New York Magazine/Vulture theater critics Jackson McHenry and Sara Holdren preview the Fall season.

Sara Holdren: Honestly, this fall feels odd. In the past, we’d be swimming in season announcements at this point, and right now, the list still feels sparse — even on Broadway as well as Off…..

Jackson McHenry.: Yeah, weird vibes. Merrily We Roll Along is one of only a couple of things that feel like classic fall-season Broadway openings….The other show that fits that traditional fall starry, prestige-y vein is Purlie Victorious, which is both the first revival of Ossie Davis’s Jim Crow satire since its Broadway premiere in 1961 and Leslie Odom Jr.’s first time on Broadway since Hamilton

“Once Upon a One More Time” is closing on September 3 after 123 performances

“A Beautiful Noise: The Neil Diamond Musical” will add a fourth weekly matinee on Thursdays starting on September 6. Performances will now be at 2 p.m. on Wednesdays, Thursdays and Saturdays and 3 p.m. on Sundays, in addition to evening performances on Tuesdays, Thursdays, Fridays and Saturdays.

Ben Platt and Noah Galvin’s mockumentary Theater Camp will be available for streaming on Hulu beginning September 14. On that date, the film will also become available for digital purchase via Apple TV, Prime Video, and more.

For New York City Center’s 30th anniversary #Encores series in 2024, all three productions will have two-week runs. (rather than the usual long weekend), and include ASL interpreted performances and student matinees. Once Upon a Mattress (1/24-2/4) Jelly’s Last Jam (2/21-3/3) Titanic (6/12-23)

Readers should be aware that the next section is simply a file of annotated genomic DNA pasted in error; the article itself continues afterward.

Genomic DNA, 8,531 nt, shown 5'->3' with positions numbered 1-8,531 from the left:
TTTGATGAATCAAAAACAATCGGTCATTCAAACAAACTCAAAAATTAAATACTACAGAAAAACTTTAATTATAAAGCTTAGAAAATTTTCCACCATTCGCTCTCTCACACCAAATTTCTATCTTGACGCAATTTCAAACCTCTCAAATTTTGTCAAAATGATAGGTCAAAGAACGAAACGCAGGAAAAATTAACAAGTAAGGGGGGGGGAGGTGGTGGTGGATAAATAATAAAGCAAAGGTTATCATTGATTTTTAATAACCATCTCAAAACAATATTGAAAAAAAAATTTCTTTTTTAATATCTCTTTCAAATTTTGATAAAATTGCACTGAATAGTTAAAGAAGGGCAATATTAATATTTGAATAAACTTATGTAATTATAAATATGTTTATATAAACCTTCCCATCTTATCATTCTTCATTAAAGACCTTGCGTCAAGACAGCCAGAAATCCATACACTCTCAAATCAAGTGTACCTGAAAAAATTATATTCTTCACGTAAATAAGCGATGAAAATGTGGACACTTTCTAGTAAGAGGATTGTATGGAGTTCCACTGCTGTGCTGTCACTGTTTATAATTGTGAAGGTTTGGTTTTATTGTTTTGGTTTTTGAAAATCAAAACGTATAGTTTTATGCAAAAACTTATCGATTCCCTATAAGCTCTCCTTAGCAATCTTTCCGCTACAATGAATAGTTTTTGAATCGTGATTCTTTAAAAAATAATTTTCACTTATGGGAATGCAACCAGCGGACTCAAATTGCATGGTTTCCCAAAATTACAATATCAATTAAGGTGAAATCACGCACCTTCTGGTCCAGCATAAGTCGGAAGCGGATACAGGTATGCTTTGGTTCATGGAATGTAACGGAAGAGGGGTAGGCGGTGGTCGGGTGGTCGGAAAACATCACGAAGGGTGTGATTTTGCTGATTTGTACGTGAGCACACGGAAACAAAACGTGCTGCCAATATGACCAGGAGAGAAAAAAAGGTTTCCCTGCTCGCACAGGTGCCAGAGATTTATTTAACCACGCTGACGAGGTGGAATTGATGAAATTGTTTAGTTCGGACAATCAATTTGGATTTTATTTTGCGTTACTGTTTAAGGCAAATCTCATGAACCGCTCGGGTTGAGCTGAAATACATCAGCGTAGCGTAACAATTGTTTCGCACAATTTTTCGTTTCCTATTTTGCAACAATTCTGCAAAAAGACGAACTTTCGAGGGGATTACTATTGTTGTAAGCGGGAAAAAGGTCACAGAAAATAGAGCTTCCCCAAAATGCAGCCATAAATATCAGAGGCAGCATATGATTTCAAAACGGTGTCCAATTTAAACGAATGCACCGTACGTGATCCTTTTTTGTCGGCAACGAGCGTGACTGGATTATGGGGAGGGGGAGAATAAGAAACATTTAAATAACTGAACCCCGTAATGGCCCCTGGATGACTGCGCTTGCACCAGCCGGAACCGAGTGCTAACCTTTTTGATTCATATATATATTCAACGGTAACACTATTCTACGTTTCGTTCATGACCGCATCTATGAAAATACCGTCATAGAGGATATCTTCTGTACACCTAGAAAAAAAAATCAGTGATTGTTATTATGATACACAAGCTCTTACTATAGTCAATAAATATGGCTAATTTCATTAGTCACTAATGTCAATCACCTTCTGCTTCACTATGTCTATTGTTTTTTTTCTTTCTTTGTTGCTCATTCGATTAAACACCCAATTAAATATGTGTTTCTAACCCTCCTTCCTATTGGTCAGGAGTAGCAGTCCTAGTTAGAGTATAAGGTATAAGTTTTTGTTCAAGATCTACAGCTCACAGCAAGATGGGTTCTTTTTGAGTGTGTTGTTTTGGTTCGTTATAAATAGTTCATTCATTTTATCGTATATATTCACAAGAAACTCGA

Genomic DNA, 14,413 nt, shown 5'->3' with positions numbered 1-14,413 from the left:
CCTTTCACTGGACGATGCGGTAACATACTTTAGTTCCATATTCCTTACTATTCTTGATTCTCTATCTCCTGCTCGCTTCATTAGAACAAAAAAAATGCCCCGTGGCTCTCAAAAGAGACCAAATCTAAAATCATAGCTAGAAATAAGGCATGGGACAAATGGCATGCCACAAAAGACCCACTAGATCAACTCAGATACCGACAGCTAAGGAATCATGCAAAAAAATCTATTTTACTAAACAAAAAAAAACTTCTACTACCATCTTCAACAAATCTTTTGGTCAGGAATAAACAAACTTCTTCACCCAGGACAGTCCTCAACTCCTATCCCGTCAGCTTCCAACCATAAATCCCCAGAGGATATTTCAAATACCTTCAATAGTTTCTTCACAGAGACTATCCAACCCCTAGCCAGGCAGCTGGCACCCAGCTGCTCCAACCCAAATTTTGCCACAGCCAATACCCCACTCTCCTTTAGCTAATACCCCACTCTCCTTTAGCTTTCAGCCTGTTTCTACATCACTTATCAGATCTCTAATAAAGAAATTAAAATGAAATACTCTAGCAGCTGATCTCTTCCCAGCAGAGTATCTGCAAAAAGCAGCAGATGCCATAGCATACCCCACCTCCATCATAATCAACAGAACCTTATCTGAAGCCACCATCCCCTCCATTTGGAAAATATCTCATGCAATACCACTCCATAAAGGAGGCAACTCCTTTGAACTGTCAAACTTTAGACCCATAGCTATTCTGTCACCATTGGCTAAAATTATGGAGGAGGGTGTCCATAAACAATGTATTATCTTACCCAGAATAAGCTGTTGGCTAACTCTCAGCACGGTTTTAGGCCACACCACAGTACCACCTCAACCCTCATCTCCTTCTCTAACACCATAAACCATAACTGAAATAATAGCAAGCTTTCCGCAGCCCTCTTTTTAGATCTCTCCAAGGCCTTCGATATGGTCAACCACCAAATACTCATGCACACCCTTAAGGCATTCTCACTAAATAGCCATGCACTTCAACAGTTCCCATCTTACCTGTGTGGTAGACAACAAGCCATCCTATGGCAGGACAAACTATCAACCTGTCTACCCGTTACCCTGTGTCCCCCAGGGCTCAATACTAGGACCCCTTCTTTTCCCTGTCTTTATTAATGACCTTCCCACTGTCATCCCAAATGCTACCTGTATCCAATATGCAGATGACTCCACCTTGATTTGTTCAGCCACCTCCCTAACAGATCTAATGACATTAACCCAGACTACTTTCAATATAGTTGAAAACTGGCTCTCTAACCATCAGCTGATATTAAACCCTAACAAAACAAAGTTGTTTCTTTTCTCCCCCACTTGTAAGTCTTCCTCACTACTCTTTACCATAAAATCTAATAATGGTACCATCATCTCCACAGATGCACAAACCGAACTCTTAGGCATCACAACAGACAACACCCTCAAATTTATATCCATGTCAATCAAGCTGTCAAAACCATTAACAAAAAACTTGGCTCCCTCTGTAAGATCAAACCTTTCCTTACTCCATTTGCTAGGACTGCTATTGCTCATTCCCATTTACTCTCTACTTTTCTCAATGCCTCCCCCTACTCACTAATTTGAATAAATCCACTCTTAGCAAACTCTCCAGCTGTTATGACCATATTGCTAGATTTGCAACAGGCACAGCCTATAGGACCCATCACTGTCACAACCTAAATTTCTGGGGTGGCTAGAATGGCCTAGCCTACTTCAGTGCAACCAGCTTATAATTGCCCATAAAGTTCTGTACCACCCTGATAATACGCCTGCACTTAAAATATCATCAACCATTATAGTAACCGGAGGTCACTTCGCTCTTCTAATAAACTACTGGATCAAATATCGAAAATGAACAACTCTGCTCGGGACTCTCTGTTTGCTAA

Daniel Radcliffe as Charley Kringas, Jonathan Groff as Franklin Shepard, and Lindsay Mendez as Mary Flynn in the first day of rehearsals of “Merrily We Roll Along,” the Sondheim/George Furth musical that begins performances at Broadway’s Hudson Theatre on September 19 (They still don’t have an official opening date?!)

James Monroe Iglehart (as Louis Armstrong, center), with (l-r): 
Khalifa White (Daisy Parker), Jennie Harney-Fleming (Lil Hardin), 
Ta’Rea Campbell (Lucille Wilson) and Brennyn Lark (Alpha Smith) during rehearsals in New York for “A Wonderful World, A New Musical about the Life and Loves of Louis Armstrong,” which will have a pre-Broadway run in New Orleans and Chicago in October.

Audra McDonald answers weird questions from Vanity Fair, eg.

Which historical figure do you most identify with? Judy Garland, but not for the reason you think. I identify with the insecurity she had as a performer. She once said something like “I always worry that this is the time they’ll figure out that I don’t know what I’m doing up there.” I feel that. Deep, deep, deep in my bones. 

If you were to die and come back as a person or thing, what do you think it would be? A body of water. I’m all emotion, so a body of water feels like the right expression of that. Probably a sea or an ocean. Definitely salt water. 

This Week’s “Theater” Video

Meryl Streep and Ashley Park perform an original song written by Sara Bareilles, Benj Pasek and Justin Paul, “Look for the Light,” for Only Murders in the Building.

Author: New York Theater

Jonathan Mandell is a 3rd generation NYC journalist, who sees shows, reads plays, writes reviews and sometimes talks with people.